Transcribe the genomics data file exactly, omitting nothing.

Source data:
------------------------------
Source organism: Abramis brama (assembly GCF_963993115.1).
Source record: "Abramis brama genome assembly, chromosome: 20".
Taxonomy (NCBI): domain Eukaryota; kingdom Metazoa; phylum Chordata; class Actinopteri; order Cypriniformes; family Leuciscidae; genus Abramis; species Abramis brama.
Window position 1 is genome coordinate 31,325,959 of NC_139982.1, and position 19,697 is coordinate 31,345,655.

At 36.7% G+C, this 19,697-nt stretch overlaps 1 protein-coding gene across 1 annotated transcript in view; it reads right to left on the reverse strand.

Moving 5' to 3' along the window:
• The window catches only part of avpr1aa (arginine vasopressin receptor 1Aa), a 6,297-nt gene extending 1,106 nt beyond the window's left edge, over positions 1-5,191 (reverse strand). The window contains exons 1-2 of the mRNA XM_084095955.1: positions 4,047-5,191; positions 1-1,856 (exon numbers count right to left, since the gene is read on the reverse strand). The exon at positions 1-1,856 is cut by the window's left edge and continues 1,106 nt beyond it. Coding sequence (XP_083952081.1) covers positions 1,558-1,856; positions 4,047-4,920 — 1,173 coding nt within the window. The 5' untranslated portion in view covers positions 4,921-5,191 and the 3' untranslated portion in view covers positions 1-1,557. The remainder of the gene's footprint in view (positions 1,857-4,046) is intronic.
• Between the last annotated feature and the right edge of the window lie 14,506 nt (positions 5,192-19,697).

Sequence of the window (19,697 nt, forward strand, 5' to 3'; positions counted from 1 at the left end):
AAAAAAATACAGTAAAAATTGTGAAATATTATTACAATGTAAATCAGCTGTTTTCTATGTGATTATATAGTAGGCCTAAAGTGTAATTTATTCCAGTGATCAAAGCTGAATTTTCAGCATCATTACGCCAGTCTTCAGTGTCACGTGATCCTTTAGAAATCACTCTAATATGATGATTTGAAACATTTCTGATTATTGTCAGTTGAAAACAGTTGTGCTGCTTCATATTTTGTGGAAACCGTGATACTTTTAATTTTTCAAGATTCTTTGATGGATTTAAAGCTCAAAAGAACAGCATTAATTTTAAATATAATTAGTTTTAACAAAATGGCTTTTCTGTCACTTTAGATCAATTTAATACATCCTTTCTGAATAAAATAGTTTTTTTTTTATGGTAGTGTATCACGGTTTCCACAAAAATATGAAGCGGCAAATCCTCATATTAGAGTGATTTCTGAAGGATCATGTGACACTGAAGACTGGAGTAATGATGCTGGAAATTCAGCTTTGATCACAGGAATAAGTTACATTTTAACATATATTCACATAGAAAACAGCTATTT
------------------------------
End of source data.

Source organism: Abramis brama (assembly GCF_963993115.1).
Source record: "Abramis brama genome assembly, chromosome: 20".
Taxonomy (NCBI): domain Eukaryota; kingdom Metazoa; phylum Chordata; class Actinopteri; order Cypriniformes; family Leuciscidae; genus Abramis; species Abramis brama.
Window position 1 is genome coordinate 31,325,959 of NC_139982.1, and position 19,697 is coordinate 31,345,655.

At 36.7% G+C, this 19,697-nt stretch overlaps 1 protein-coding gene across 1 annotated transcript in view; it reads right to left on the reverse strand.

Moving 5' to 3' along the window:
• The window catches only part of avpr1aa (arginine vasopressin receptor 1Aa), a 6,297-nt gene extending 1,106 nt beyond the window's left edge, over positions 1-5,191 (reverse strand). The window contains exons 1-2 of the mRNA XM_084095955.1: positions 4,047-5,191; positions 1-1,856 (exon numbers count right to left, since the gene is read on the reverse strand). The exon at positions 1-1,856 is cut by the window's left edge and continues 1,106 nt beyond it. Coding sequence (XP_083952081.1) covers positions 1,558-1,856; positions 4,047-4,920 — 1,173 coding nt within the window. The 5' untranslated portion in view covers positions 4,921-5,191 and the 3' untranslated portion in view covers positions 1-1,557. The remainder of the gene's footprint in view (positions 1,857-4,046) is intronic.
• Between the last annotated feature and the right edge of the window lie 14,506 nt (positions 5,192-19,697).

Sequence of the window (19,697 nt, forward strand, 5' to 3'; positions counted from 1 at the left end):
AAAAAAATACAGTAAAAATTGTGAAATATTATTACAATGTAAATCAGCTGTTTTCTATGTGATTATATAGTAGGCCTAAAGTGTAATTTATTCCAGTGATCAAAGCTGAATTTTCAGCATCATTACGCCAGTCTTCAGTGTCACGTGATCCTTTAGAAATCACTCTAATATGATGATTTGAAACATTTCTGATTATTGTCAGTTGAAAACAGTTGTGCTGCTTCATATTTTGTGGAAACCGTGATACTTTTAATTTTTCAAGATTCTTTGATGGATTTAAAGCTCAAAAGAACAGCATTAATTTTAAATATAATTAGTTTTAACAAAATGGCTTTTCTGTCACTTTAGATCAATTTAATACATCCTTTCTGAATAAAATAGTTTTTTTTTTATGGTAGTGTATCACGGTTTCCACAAAAATATGAAGCGGCAAATCCTCATATTAGAGTGATTTCTGAAGGATCATGTGACACTGAAGACTGGAGTAATGATGCTGGAAATTCAGCTTTGATCACAGGAATAAGTTACATTTTAACATATATTCACATAGAAAACAGCTATTT